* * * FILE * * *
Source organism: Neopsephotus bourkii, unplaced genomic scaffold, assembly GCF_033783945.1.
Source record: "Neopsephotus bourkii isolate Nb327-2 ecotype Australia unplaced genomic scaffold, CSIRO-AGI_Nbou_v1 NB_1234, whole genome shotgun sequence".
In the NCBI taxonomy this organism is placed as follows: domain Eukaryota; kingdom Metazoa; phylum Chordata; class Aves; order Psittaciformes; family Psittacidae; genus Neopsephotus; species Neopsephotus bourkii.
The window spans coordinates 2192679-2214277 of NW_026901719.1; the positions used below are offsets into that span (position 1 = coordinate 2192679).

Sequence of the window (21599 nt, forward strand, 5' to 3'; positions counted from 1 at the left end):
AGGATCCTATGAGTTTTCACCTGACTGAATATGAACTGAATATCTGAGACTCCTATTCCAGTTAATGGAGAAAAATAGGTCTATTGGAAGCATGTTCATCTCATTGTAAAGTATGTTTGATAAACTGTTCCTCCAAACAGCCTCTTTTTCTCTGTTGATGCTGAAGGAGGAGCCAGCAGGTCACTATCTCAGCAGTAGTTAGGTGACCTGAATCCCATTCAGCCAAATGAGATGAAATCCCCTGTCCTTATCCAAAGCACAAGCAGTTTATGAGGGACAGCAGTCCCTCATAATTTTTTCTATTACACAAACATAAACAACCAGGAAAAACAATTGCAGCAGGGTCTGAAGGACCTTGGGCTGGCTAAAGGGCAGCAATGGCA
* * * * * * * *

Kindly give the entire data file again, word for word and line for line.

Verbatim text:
Source organism: Neopsephotus bourkii, unplaced genomic scaffold, assembly GCF_033783945.1.
Source record: "Neopsephotus bourkii isolate Nb327-2 ecotype Australia unplaced genomic scaffold, CSIRO-AGI_Nbou_v1 NB_1234, whole genome shotgun sequence".
In the NCBI taxonomy this organism is placed as follows: domain Eukaryota; kingdom Metazoa; phylum Chordata; class Aves; order Psittaciformes; family Psittacidae; genus Neopsephotus; species Neopsephotus bourkii.
The window spans coordinates 2192679-2214277 of NW_026901719.1; the positions used below are offsets into that span (position 1 = coordinate 2192679).

Sequence of the window (21599 nt, forward strand, 5' to 3'; positions counted from 1 at the left end):
AGGATCCTATGAGTTTTCACCTGACTGAATATGAACTGAATATCTGAGACTCCTATTCCAGTTAATGGAGAAAAATAGGTCTATTGGAAGCATGTTCATCTCATTGTAAAGTATGTTTGATAAACTGTTCCTCCAAACAGCCTCTTTTTCTCTGTTGATGCTGAAGGAGGAGCCAGCAGGTCACTATCTCAGCAGTAGTTAGGTGACCTGAATCCCATTCAGCCAAATGAGATGAAATCCCCTGTCCTTATCCAAAGCACAAGCAGTTTATGAGGGACAGCAGTCCCTCATAATTTTTTCTATTACACAAACATAAACAACCAGGAAAAACAATTGCAGCAGGGTCTGAAGGACCTTGGGCTGGCTAAAGGGCAGCAATGGCA